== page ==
Ford Australia had no V8 in their domestic lineup from 1984 to 1990 and so they didn't bother to build a Group A car at all. Holden had their V8 slightly clipped due to the change in the regulations which mandated unleaded petrol in 1986 and so they were left with machinery which was reasonably competent at lasting a thousand kilometres but lacked any kind of outright speed against the cars from overseas, which had in some cases three years of extra development poured into them.

Holden was shown up in its own backyard in 1985, when Tom Walkinshaw Racing (TWR) brought three Jaguar XJ-S to the Bathurst 1000 and won it on their second go. The win in 1986 was something of an anomaly because in 1987, the Ford Sierra RS Cosworth finally fulfilled its potential and wiped the floor with everything.
I think that the 1987 Bathurst 1000 sent shockwaves through Holden, as not only had they been beaten for line honours at Bathurst¹ but they had had a very public spat with their favourite son, Peter Brock, and this meant that during the 1988 touring car season in Australia, Holdens were very much also rans.

At some point during 1988, Holden employed TWR, the very same team which had beaten them in their own backyard, to develop a Group A package for the VL Commodore; they came back with a wild looking thing which very quickly took on the name of Walkinshaw as an eponym.
The development of the VL Group A Commodore happened so late in 1988, that by the time of the Bathurst 1000, there were only three examples in existence. For the race there was the number 10 car which was run almost as a separate team by Perkins Engineering and the number 20 which was the full on TWR car.
And then there was number 40. Or was there?

I have for many years wondered about whether or not this car actually existed.  The chassis was purported to have been campaigned in later seasons by Llynden Reithmuller  but I could never determine whether or not this was either 10 or 20, which had been sold (it turns out, neither).
My assumption for more than three decades was that Holden had put in three entries for the race in order to get more track time but had only two cars that physically existed. My suspicion was that TWR renumbered the 20 car as the 40 car² because number 40 ran only on the Thursday and number 20 ran on Friday, Saturday and Sunday. The two cars had never been seen on track together; which is also pretty suspicious. I had also never actually seen a photograph of the 40 car, which made me wonder even harder if it had truly existed at all.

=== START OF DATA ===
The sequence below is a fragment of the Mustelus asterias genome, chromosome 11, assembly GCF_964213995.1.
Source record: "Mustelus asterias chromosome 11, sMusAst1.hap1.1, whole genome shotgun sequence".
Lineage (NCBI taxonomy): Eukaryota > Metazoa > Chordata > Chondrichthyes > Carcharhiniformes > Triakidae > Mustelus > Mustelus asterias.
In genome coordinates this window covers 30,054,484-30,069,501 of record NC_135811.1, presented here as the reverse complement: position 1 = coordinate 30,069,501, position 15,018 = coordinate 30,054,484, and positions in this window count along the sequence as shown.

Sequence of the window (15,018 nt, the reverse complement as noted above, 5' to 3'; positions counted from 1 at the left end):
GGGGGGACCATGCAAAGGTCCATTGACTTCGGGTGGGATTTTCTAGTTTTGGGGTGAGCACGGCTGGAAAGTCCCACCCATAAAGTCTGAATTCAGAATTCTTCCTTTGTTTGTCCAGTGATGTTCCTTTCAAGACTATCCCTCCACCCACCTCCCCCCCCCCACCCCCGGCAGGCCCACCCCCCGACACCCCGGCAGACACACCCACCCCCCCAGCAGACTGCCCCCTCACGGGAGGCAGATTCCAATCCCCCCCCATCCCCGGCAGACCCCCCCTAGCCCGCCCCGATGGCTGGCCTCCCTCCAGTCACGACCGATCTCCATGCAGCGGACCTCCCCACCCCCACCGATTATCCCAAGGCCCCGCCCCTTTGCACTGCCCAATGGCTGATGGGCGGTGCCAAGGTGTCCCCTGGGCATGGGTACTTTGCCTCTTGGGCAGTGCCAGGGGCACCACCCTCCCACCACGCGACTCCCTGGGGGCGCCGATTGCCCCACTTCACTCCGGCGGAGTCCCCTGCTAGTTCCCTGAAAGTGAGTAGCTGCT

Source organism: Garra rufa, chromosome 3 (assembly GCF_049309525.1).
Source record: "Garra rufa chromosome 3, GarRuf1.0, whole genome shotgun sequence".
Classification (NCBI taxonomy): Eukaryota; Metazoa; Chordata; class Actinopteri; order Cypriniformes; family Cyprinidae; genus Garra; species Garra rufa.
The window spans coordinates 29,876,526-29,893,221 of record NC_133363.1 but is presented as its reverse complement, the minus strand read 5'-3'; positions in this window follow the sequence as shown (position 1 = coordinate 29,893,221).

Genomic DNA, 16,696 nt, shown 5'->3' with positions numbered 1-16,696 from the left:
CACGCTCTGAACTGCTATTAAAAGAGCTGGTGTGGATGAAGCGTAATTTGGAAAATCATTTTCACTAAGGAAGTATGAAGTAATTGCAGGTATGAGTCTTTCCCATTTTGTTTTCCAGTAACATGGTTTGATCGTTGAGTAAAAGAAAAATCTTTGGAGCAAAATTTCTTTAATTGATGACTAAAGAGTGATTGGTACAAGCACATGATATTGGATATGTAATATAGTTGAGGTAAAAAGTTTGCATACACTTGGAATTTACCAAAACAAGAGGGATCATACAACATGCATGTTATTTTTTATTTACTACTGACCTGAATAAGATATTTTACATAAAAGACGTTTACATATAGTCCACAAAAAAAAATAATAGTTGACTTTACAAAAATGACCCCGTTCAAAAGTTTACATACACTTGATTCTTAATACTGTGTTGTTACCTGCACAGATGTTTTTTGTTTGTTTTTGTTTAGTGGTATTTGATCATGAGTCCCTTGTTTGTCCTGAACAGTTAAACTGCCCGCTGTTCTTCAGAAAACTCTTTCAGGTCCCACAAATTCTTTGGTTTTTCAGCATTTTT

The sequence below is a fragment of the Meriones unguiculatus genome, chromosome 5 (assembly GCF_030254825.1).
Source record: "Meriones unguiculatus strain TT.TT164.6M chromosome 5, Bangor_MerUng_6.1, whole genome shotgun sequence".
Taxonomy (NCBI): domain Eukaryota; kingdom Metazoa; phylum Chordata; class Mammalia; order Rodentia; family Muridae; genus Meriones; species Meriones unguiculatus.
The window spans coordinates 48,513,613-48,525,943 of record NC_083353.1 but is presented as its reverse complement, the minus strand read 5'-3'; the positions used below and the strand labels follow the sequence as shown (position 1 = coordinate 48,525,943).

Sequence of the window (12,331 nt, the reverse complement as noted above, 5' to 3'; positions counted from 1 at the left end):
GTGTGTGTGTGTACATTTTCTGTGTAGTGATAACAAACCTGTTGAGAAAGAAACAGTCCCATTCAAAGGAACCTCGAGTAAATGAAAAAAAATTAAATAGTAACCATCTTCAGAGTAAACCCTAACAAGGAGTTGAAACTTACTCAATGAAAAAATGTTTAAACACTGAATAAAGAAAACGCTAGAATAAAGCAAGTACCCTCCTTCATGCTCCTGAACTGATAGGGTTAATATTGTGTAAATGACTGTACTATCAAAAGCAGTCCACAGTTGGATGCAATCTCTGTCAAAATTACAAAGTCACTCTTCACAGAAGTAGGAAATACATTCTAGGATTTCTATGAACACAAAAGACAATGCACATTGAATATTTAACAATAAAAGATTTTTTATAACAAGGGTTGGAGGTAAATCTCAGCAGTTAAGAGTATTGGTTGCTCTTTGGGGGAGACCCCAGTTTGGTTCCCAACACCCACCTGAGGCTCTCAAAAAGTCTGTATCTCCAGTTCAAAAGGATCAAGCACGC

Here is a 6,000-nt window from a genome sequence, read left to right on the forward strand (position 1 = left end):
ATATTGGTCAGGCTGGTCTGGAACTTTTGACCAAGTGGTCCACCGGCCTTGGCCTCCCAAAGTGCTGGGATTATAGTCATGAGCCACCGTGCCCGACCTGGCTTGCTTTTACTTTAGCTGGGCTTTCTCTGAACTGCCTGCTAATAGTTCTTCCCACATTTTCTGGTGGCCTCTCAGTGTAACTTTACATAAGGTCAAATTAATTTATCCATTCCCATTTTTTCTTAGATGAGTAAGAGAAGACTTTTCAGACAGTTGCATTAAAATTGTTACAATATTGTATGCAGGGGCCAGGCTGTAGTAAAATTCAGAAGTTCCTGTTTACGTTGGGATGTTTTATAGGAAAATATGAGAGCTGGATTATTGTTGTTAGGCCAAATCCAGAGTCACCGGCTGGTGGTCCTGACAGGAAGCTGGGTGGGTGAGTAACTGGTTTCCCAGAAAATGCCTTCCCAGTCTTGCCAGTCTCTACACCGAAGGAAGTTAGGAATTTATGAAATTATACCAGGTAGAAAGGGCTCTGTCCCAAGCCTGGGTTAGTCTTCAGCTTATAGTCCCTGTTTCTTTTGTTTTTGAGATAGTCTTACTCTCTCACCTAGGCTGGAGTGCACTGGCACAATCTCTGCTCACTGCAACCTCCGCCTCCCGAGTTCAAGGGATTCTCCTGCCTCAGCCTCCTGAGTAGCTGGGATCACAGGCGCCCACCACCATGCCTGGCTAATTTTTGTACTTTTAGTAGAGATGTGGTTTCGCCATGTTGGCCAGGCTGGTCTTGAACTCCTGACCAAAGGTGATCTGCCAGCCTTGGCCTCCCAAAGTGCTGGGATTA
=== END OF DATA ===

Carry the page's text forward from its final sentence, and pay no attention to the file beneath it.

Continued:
When I saw this photograph, my fragile little mind was blown. Three decades of wonder was now quelled. I can see for myself that the little details such as the badging and alignment of various decals, means that this was in fact a third car.

Given the abysmal results of Holden in 1988 and 1989, the VL program would have turned out to be a complete failure if it wasn't for a surprise win at Bathurst in 1990. The number 20 car bit the wall in the 1988 race and the 10 car... The 1989 Touring Car Championship was virtually a waste of time for Holden, and seeing as the Holden Racing Team was the factory backed team, I further wonder if management was considering pulling the plug on the whole thing.
If I was to play the whole of 1991 and 1992 out in my mind, Holden would have shut down the Holden Racing Team and those people who really wanted to build a General Motors touring car would have opted for the Opel Calibra Turbo 4WD, which would have been a seriously interesting prospect against the Nissan Skyline GTR R-32 had that ever happened.

As it is though, the VL Group A Commodore was an interesting chapter in Australian motorsport history, which looks precarious even now. The mystery of whether or not the number 40 car actually existed has now been settled for me.

¹this was overturned in the courts.
²given that TWR ran the car and had run Jaguars at Le Mans and the Arrows Formula One team, a piece of skullduggery was well within their wheelhouse.